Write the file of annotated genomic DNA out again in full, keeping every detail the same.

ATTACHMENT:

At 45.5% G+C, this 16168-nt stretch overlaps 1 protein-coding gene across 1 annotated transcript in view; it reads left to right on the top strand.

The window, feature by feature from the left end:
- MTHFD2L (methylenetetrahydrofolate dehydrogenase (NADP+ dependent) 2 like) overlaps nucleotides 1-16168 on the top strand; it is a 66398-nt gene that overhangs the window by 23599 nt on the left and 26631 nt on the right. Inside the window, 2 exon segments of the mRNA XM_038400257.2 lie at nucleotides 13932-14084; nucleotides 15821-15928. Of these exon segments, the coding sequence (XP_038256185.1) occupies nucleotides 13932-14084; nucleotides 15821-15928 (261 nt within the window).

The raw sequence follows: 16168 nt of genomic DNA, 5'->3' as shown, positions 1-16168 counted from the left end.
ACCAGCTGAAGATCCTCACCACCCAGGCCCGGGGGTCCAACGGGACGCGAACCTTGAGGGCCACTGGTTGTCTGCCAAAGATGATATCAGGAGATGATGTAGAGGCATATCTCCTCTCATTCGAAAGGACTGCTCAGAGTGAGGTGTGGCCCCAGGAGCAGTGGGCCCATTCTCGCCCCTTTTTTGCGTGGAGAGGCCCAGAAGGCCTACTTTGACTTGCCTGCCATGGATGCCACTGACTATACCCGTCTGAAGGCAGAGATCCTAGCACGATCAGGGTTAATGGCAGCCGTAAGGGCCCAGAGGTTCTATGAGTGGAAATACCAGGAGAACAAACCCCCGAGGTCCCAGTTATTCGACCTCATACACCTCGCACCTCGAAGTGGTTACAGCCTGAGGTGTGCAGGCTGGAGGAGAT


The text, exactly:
At 45.5% G+C, this 16168-nt stretch overlaps 1 protein-coding gene across 1 annotated transcript in view; it reads left to right on the top strand.

The window, feature by feature from the left end:
- MTHFD2L (methylenetetrahydrofolate dehydrogenase (NADP+ dependent) 2 like) overlaps nucleotides 1-16168 on the top strand; it is a 66398-nt gene that overhangs the window by 23599 nt on the left and 26631 nt on the right. Inside the window, 2 exon segments of the mRNA XM_038400257.2 lie at nucleotides 13932-14084; nucleotides 15821-15928. Of these exon segments, the coding sequence (XP_038256185.1) occupies nucleotides 13932-14084; nucleotides 15821-15928 (261 nt within the window).

The raw sequence follows: 16168 nt of genomic DNA, 5'->3' as shown, positions 1-16168 counted from the left end.
ACCAGCTGAAGATCCTCACCACCCAGGCCCGGGGGTCCAACGGGACGCGAACCTTGAGGGCCACTGGTTGTCTGCCAAAGATGATATCAGGAGATGATGTAGAGGCATATCTCCTCTCATTCGAAAGGACTGCTCAGAGTGAGGTGTGGCCCCAGGAGCAGTGGGCCCATTCTCGCCCCTTTTTTGCGTGGAGAGGCCCAGAAGGCCTACTTTGACTTGCCTGCCATGGATGCCACTGACTATACCCGTCTGAAGGCAGAGATCCTAGCACGATCAGGGTTAATGGCAGCCGTAAGGGCCCAGAGGTTCTATGAGTGGAAATACCAGGAGAACAAACCCCCGAGGTCCCAGTTATTCGACCTCATACACCTCGCACCTCGAAGTGGTTACAGCCTGAGGTGTGCAGGCTGGAGGAGAT